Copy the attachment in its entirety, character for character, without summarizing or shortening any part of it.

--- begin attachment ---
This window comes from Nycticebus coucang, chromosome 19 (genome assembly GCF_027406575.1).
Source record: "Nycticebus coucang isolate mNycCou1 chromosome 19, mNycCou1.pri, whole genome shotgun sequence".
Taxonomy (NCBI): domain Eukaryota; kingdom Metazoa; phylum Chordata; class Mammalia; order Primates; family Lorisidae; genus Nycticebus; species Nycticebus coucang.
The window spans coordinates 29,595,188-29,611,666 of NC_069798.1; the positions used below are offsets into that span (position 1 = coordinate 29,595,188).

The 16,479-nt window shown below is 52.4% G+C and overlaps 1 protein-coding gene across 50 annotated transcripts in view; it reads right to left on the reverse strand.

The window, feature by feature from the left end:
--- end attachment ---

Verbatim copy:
This window comes from Nycticebus coucang, chromosome 19 (genome assembly GCF_027406575.1).
Source record: "Nycticebus coucang isolate mNycCou1 chromosome 19, mNycCou1.pri, whole genome shotgun sequence".
Taxonomy (NCBI): domain Eukaryota; kingdom Metazoa; phylum Chordata; class Mammalia; order Primates; family Lorisidae; genus Nycticebus; species Nycticebus coucang.
The window spans coordinates 29,595,188-29,611,666 of NC_069798.1; the positions used below are offsets into that span (position 1 = coordinate 29,595,188).

The 16,479-nt window shown below is 52.4% G+C and overlaps 1 protein-coding gene across 50 annotated transcripts in view; it reads right to left on the reverse strand.

The window, feature by feature from the left end: